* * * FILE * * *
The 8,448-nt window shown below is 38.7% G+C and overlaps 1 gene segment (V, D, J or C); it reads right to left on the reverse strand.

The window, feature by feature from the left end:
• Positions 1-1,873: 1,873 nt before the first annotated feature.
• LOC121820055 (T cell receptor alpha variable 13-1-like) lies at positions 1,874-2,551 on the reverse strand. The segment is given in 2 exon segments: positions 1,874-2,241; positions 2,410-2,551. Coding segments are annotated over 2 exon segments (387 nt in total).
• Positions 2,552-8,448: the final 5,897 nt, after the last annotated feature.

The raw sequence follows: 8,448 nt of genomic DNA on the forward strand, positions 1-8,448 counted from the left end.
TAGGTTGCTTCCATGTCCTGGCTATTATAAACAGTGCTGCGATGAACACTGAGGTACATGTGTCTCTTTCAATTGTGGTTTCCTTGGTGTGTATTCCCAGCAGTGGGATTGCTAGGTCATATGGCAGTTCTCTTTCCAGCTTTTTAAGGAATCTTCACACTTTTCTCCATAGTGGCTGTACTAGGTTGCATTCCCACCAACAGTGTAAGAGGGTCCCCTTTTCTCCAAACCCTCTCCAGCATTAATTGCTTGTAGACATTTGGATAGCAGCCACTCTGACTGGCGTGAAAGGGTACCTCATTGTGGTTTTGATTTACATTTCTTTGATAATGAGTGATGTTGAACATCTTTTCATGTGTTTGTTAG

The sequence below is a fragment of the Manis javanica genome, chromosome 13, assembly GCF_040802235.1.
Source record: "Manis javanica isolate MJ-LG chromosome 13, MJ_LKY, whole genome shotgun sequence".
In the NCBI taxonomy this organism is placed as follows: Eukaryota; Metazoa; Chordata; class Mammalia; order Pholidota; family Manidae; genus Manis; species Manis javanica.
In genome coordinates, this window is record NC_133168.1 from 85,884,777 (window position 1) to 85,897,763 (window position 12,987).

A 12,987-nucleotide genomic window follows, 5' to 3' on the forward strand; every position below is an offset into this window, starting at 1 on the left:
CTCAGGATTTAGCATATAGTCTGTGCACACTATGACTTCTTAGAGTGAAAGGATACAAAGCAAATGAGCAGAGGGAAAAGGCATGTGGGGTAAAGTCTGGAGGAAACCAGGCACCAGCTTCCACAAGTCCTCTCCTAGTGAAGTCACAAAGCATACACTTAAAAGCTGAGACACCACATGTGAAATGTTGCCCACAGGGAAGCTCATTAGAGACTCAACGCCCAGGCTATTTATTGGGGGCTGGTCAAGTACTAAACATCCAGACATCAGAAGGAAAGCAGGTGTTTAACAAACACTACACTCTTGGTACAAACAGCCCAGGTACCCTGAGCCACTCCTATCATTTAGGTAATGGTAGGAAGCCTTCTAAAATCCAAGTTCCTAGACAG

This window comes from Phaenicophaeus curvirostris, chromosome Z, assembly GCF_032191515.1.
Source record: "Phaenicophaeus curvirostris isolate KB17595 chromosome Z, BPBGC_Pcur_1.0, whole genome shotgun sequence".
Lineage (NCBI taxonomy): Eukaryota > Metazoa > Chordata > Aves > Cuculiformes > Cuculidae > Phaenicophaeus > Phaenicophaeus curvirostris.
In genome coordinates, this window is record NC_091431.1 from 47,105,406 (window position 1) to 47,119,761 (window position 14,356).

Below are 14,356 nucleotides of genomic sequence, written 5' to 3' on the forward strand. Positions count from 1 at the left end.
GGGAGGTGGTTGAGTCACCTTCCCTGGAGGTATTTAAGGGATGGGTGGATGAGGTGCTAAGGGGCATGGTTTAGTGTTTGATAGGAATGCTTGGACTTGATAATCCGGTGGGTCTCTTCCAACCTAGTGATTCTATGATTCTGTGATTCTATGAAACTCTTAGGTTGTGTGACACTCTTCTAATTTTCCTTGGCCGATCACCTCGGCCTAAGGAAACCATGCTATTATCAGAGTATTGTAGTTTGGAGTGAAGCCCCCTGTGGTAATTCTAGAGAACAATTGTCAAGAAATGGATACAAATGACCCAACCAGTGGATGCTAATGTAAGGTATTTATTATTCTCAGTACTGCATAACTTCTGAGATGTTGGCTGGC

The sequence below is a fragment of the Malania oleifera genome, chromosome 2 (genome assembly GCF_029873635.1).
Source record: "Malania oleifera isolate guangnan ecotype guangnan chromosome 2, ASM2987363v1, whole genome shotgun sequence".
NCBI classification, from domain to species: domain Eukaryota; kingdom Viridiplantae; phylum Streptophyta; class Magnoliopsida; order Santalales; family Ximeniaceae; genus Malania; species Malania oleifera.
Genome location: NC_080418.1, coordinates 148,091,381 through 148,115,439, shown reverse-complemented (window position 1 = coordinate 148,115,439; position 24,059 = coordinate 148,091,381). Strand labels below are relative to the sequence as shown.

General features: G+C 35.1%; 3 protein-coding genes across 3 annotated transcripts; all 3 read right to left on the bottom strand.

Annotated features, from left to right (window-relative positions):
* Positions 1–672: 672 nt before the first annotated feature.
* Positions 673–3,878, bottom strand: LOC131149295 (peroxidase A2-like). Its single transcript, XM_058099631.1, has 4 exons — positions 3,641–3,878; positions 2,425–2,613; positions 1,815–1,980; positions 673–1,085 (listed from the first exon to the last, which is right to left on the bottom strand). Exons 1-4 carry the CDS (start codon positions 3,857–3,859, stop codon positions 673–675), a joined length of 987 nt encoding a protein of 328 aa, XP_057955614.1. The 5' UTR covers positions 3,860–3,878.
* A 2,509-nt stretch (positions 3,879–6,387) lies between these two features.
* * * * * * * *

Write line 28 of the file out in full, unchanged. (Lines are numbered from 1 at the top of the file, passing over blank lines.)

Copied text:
* A 2,509-nt stretch (positions 3,879–6,387) lies between these two features.